UK aviation college? I didn't even realise one existed! I remember going through a huge list and ended up with Embry-Riddle sounding like the best option.

There is one based at Oxford Kidlington Airport.

Most of the flying is done out in Goodyear Arizona, but they have a pair or 737-400 simulators there, along with piston simulators.

Never mind I missed the part I highlighted here when you quoted 9VSIO

My bad


User currently offlineMir From United States of America, joined Jan 2004, 21423 posts, RR: 56
Reply 15, posted (6 years 11 months 2 weeks 6 days 17 hours ago) and read 3181 times:

Quoting 9VSIO (Reply 10):
Afaik, there's nothing like ERAU in the UK,

I don't think there are many ERAU-type places outside the US, possibly because outside of the US a lot of airlines will train their pilots from scratch themselves.

-Mir



7 billion, one nation, imagination...it's a beautiful day
User currently offlineTom775257 From United Kingdom, joined Dec 2000, 153 posts, RR: 0
Reply 16, posted (6 years 11 months 2 days ago) and read 3053 times:

I would be careful trying to get advice about pilot training in the UK from a forum with a mainly American readership, nothing against this forum, but people here seem in general to know the FAA system very well, but not always the JAA/EASA system, which is perfectly understandable. I would recommend reading www.pprune.org and go to the wannabees section. This has a very European bias, so of not much use for those going the FAA route, however useful especially for Brits.

Just to confirm, in the UK, you don't need an ATPL to operate as first officer on a commercial flight. I fly the A320 for a flag carrier airline, I have only a commercial pilot's licence. To get the full ATPL you need to get various requirements such as at least 500 hours multi-crew, 1500 total time etc. To get the ATPL you need to be I think 21. Also there is no such thing as a 'CAA' licence anymore, I have a Joint Aviation Authority' licence, and at some point in the near future EASA will take over licencing. Wanting to work in the US? My understanding is that you will require a green card, or some such way to even be allowed to work doing anything.

Personally I am America/English dual national. I choose to work in Europe because here I can go straight from instructing on PA-28s to flying A320s. I suspect in the USA they wouldn't want 500 hour guys flying medium jets!

All the best.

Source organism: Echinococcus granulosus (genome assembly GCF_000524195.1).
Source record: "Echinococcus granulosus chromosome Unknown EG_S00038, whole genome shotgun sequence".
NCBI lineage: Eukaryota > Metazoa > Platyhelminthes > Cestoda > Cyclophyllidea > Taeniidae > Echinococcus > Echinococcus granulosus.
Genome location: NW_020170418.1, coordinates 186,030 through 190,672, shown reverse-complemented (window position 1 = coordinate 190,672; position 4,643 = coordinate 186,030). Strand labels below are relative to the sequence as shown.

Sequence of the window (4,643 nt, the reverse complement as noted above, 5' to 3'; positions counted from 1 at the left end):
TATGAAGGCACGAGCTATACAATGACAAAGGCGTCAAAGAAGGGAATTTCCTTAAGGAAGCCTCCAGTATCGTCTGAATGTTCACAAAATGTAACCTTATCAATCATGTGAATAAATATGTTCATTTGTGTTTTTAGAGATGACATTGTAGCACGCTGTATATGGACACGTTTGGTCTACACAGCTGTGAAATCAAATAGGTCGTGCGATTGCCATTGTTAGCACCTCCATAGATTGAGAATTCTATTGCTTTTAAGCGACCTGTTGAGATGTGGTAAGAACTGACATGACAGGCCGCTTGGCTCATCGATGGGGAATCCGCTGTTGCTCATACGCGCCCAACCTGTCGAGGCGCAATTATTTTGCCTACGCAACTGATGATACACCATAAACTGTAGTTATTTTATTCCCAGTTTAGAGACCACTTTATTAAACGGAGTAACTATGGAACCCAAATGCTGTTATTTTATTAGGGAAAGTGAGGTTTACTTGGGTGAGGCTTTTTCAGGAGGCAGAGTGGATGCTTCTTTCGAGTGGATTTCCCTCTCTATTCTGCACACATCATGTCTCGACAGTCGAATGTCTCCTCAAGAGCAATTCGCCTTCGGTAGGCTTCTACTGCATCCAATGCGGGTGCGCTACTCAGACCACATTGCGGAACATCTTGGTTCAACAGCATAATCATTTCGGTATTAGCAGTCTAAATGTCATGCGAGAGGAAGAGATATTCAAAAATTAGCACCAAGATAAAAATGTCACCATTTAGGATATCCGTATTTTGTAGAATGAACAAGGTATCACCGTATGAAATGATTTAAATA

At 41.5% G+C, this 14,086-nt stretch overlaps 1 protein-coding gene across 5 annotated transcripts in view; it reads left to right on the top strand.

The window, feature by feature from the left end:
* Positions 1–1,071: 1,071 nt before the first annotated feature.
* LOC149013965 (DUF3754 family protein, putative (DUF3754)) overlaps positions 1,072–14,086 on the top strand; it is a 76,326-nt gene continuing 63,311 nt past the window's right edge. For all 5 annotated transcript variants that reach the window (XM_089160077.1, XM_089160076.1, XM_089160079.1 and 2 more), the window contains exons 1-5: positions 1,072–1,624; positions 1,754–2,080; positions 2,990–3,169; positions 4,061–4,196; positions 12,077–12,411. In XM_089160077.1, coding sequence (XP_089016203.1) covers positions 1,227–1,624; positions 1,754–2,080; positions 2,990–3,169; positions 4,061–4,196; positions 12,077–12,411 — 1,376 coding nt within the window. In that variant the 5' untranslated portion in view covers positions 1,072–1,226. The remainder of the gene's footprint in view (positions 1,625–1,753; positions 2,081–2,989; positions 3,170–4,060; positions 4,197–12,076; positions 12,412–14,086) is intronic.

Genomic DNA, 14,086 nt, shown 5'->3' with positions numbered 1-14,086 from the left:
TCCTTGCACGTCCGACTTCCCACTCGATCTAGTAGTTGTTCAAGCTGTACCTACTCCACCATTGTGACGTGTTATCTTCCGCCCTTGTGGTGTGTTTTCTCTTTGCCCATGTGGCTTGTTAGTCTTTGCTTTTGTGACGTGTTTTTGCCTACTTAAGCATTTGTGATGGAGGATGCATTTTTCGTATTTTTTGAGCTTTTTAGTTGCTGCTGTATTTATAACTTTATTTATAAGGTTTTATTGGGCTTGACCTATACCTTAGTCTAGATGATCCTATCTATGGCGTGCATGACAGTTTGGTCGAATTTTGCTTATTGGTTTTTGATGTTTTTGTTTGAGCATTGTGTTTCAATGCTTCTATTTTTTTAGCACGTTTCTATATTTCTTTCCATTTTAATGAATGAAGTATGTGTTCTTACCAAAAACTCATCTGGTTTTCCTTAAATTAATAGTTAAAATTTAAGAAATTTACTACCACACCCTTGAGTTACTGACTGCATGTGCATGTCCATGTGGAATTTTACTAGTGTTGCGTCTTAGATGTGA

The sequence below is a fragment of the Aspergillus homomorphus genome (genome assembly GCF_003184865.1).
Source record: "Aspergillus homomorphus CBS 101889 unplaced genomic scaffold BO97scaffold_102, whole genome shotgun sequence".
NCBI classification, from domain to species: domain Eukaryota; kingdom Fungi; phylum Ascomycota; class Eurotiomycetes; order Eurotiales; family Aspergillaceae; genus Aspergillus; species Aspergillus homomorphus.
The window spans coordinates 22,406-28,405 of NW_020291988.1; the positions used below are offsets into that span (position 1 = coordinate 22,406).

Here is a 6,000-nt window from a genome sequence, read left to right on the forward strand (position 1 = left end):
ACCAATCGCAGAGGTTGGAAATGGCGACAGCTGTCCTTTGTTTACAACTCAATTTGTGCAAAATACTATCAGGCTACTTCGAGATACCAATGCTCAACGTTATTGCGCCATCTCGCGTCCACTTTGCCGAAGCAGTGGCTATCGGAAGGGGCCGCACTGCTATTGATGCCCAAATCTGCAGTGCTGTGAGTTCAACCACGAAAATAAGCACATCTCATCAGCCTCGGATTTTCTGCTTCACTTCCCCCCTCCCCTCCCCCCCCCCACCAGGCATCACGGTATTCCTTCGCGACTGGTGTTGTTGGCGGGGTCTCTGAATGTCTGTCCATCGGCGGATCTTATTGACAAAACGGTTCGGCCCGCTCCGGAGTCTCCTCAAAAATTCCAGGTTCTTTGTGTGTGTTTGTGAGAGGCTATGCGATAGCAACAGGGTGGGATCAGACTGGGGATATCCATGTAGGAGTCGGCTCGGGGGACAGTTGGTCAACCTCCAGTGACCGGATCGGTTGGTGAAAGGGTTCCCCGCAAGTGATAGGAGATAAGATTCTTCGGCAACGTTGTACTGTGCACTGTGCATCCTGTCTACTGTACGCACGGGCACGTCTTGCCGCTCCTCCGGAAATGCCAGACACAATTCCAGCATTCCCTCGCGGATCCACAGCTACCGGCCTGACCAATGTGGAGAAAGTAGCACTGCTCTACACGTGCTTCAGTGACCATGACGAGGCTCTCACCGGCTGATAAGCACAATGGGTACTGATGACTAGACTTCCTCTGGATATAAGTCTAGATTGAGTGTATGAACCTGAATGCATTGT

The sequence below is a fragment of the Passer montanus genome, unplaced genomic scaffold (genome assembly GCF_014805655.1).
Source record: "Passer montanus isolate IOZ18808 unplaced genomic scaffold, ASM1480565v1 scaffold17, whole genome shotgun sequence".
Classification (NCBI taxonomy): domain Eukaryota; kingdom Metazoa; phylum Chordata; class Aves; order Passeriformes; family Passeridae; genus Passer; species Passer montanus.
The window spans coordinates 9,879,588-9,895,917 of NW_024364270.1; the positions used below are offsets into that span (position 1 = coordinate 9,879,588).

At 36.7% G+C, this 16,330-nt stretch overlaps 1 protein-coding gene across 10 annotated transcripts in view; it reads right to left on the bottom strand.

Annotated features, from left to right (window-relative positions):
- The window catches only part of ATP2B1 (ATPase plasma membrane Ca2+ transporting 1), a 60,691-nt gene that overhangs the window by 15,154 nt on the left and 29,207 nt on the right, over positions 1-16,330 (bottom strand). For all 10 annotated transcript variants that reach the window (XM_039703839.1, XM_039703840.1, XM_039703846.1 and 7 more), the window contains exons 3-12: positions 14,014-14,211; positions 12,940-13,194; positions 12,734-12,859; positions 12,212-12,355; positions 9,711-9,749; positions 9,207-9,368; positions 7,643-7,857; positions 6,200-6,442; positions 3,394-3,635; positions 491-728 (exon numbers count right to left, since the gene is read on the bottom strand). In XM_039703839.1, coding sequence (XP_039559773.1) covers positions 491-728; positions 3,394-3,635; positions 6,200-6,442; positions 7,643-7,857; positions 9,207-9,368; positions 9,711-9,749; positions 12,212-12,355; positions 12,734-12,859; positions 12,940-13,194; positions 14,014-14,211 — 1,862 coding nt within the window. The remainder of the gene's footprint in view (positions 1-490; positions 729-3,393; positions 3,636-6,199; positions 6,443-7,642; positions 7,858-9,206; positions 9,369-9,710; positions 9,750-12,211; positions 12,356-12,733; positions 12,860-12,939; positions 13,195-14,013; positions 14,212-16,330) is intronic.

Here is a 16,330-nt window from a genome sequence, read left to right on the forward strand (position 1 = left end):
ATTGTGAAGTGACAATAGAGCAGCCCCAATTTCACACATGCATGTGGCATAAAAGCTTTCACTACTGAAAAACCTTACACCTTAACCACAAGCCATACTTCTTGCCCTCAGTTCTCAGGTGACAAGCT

User currently offlineAjd1992 From , joined Dec 1969, posts, RR:
Reply 17, posted (6 years 11 months 2 days ago) and read 3050 times:

Little late in the thread i suppose, but here's my knowledge (very limited though) to do with this.

I asked a CFII In the states when i was over there about JAA licences in the States, and apparently all you need to do is do a written (I can't remember if there was an oral exam in there) and a practical. I asked my flying instructor here... and apparently you don't need to do it, so i'd check with the FAA.

I do know that if you have a US issued PPL, but want to fly in the UK you need an instructor with you because the licence isn't recognised. Bear in mind this was in 2004, so it may well have changed since then.


User currently offline9VSIO From United Kingdom, joined Dec 2006, 706 posts, RR: 2
Reply 18, posted (6 years 11 months 1 day 23 hours ago) and read 3045 times:
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Quoting Mir (Reply 15):
possibly because outside of the US a lot of airlines will train their pilots from scratch themselves.

Not the case in the UK, very few airlines offer ab-initio these days.



Me: (Lining up on final) I shall now select an aiming point. || Instructor: Well, I hope it's the runway...
User currently offlineTheGreatChecko From United States of America, joined Mar 2004, 1128 posts, RR: 2
Reply 19, posted (6 years 11 months 1 day 11 hours ago) and read 3012 times:

Quoting Tom775257 (Reply 16):
Just to confirm, in the UK, you don't need an ATPL to operate as first officer on a commercial flight. I fly the A320 for a flag carrier airline, I have only a commercial pilot's licence.

Same in the US. The ATPL is needed to be the Pilot in Command of an airliner, for example, but to be the co-pilot all you need is the CMEL with an instrument rating.

Checko



"A pilot's plane she is. She will love you if you deserve it, and try to kill you if you don't...She is the Mighty Q400"
User currently offline9VSIO From United Kingdom, joined Dec 2006, 706 posts, RR: 2
Reply 20, posted (6 years 11 months 1 day 7 hours ago) and read 3001 times:
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How does the lack of an ATPL work with being promoted? Does the company send you off to get one when they feel is it the right time?


Me: (Lining up on final) I shall now select an aiming point. || Instructor: Well, I hope it's the runway...